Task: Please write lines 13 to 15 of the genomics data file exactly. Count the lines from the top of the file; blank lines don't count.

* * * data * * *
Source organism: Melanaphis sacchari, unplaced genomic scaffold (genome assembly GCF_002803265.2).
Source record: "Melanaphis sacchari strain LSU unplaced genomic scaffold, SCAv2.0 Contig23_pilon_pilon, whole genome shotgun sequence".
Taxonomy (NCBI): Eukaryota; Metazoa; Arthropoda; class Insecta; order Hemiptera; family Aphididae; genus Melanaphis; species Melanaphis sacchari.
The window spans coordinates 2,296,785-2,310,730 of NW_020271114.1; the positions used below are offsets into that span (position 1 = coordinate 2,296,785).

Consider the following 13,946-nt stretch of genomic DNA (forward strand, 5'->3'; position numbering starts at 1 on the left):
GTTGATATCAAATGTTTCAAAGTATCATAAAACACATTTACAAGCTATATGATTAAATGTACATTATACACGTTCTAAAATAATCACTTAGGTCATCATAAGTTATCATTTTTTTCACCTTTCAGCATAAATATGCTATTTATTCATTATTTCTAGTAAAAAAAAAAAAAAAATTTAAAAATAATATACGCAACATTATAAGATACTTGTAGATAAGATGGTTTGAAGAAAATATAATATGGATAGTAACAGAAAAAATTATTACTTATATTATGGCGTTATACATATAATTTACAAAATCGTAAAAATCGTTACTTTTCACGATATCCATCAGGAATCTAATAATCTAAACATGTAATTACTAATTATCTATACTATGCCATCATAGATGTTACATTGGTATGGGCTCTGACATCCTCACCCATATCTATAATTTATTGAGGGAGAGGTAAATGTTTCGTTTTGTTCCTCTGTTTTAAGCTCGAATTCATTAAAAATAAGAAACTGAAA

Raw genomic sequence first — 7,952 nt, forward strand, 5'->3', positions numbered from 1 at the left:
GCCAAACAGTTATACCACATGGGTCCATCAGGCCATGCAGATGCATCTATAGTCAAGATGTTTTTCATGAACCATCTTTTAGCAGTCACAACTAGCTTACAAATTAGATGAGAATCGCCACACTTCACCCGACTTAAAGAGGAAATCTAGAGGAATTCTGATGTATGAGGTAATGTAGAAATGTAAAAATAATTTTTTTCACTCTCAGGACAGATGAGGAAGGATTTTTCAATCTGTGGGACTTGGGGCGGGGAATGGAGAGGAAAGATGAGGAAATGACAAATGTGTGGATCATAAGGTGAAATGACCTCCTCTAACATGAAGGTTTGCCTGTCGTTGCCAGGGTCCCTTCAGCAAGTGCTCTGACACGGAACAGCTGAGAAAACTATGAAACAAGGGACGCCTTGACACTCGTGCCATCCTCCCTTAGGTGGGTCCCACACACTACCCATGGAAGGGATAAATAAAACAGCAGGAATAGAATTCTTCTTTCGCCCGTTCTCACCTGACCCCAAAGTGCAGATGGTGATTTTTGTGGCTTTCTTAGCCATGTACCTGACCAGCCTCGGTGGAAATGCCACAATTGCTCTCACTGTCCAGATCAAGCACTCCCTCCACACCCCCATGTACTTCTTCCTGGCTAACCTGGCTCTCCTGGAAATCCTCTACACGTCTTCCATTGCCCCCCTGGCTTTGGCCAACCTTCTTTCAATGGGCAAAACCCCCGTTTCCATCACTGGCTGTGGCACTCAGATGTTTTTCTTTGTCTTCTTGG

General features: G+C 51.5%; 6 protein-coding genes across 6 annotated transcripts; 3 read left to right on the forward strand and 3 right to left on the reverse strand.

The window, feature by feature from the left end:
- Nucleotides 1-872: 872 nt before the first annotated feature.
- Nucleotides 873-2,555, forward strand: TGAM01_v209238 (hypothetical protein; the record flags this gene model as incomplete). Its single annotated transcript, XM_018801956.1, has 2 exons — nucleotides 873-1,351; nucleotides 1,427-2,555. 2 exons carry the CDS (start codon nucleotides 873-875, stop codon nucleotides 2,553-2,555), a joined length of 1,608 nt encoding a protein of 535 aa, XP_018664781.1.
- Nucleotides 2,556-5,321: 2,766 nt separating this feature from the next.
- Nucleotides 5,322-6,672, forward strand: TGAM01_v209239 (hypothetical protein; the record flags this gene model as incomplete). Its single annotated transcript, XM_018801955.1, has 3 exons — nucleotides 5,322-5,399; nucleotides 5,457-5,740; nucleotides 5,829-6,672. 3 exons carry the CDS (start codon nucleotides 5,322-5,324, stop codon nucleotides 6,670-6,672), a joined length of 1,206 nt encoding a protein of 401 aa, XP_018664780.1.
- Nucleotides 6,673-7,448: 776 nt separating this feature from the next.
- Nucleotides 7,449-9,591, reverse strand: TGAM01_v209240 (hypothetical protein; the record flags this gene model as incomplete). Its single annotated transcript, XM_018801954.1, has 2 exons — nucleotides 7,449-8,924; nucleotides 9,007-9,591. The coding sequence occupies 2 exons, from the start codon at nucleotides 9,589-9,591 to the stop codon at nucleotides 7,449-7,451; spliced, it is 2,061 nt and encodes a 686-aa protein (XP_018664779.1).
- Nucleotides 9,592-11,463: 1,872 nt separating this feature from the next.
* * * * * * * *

- Nucleotides 2,556-5,321: 2,766 nt separating this feature from the next.
- Nucleotides 5,322-6,672, forward strand: TGAM01_v209239 (hypothetical protein; the record flags this gene model as incomplete). Its single annotated transcript, XM_018801955.1, has 3 exons — nucleotides 5,322-5,399; nucleotides 5,457-5,740; nucleotides 5,829-6,672. 3 exons carry the CDS (start codon nucleotides 5,322-5,324, stop codon nucleotides 6,670-6,672), a joined length of 1,206 nt encoding a protein of 401 aa, XP_018664780.1.
- Nucleotides 6,673-7,448: 776 nt separating this feature from the next.